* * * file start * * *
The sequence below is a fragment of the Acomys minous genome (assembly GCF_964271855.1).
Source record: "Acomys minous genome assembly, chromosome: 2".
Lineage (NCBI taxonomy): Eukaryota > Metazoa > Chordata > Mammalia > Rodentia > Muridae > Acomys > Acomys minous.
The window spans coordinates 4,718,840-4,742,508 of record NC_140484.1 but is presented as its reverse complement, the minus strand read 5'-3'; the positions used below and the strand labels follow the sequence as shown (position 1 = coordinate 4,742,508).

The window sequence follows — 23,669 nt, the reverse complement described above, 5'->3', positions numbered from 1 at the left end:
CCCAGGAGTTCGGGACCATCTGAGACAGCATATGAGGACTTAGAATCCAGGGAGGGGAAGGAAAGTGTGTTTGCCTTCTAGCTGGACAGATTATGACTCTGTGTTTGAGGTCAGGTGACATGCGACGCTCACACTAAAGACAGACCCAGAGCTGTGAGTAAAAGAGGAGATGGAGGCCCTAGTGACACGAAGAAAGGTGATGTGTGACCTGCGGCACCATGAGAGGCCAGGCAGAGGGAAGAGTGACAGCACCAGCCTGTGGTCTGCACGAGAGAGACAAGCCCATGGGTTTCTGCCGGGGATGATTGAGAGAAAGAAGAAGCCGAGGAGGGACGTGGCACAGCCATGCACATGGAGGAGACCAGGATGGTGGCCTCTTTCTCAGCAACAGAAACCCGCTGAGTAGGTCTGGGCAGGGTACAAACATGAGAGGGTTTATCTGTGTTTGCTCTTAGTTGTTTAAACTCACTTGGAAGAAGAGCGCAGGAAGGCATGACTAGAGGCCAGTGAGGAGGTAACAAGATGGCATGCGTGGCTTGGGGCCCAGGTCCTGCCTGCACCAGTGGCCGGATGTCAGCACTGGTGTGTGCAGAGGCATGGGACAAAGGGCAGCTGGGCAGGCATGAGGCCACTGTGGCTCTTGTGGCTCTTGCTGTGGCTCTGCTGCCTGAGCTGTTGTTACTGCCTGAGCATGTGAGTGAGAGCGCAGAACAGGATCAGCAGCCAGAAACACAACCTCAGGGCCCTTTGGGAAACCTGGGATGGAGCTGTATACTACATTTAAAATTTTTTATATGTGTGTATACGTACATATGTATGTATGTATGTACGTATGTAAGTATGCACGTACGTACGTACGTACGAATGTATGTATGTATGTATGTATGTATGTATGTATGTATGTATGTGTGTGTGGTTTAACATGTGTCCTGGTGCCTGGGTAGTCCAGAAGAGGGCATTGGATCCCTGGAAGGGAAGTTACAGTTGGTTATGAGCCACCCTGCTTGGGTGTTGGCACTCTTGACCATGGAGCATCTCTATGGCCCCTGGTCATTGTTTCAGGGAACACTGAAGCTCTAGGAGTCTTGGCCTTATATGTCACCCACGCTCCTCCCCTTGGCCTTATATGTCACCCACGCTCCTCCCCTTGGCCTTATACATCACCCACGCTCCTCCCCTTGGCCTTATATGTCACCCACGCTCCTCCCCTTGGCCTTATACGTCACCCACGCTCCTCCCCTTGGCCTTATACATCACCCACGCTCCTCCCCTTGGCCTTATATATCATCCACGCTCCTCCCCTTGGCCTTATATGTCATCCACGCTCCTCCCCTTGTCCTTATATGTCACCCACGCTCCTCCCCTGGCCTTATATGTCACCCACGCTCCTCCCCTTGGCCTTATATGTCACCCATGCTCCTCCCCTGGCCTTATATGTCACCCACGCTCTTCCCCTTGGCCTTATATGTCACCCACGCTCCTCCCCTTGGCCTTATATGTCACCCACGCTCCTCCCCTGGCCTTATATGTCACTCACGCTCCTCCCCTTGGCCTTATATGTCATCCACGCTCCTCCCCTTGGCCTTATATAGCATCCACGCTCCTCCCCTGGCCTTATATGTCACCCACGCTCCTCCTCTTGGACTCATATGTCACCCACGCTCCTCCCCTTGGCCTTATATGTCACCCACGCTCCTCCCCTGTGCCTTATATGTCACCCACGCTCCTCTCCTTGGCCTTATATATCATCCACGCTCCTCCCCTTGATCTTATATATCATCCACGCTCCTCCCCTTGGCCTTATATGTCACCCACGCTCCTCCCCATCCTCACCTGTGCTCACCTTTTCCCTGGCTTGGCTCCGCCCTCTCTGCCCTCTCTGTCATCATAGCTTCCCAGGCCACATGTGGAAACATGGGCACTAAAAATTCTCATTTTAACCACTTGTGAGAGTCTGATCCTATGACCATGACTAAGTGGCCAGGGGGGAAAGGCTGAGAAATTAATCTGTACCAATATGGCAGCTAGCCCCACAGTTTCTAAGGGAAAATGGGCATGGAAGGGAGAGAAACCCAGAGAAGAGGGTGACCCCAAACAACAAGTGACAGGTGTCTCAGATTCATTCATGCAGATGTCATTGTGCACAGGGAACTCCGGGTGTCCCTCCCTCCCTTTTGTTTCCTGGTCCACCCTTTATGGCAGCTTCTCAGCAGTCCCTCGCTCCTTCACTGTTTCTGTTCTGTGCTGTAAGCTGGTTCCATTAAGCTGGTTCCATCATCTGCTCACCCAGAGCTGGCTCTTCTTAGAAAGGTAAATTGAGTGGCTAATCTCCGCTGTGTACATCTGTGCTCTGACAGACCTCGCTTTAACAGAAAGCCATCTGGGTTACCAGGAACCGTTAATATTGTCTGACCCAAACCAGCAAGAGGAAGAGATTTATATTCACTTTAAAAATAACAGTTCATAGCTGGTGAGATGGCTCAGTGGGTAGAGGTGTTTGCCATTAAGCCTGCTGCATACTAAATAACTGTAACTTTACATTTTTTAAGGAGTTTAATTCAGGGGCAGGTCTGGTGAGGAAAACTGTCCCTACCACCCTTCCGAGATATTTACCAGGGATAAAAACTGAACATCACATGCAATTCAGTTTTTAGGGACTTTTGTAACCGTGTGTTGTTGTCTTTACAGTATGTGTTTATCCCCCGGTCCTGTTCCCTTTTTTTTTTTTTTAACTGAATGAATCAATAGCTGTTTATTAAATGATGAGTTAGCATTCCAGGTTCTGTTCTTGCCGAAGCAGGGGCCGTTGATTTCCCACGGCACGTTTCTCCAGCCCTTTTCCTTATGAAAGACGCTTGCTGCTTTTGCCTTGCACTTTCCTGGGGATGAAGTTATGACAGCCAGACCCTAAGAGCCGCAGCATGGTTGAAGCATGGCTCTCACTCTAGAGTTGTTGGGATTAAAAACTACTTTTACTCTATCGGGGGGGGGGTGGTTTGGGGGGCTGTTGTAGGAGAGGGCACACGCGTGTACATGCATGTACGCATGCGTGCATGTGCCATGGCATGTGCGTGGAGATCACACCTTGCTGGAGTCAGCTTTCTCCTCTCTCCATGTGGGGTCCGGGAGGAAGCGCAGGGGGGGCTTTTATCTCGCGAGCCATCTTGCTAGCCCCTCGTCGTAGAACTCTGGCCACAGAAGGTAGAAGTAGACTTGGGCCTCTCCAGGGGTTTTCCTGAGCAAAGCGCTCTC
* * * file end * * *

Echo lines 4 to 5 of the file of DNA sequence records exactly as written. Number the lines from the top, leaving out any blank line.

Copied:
The window spans coordinates 4,718,840-4,742,508 of record NC_140484.1 but is presented as its reverse complement, the minus strand read 5'-3'; the positions used below and the strand labels follow the sequence as shown (position 1 = coordinate 4,742,508).

The window sequence follows — 23,669 nt, the reverse complement described above, 5'->3', positions numbered from 1 at the left end: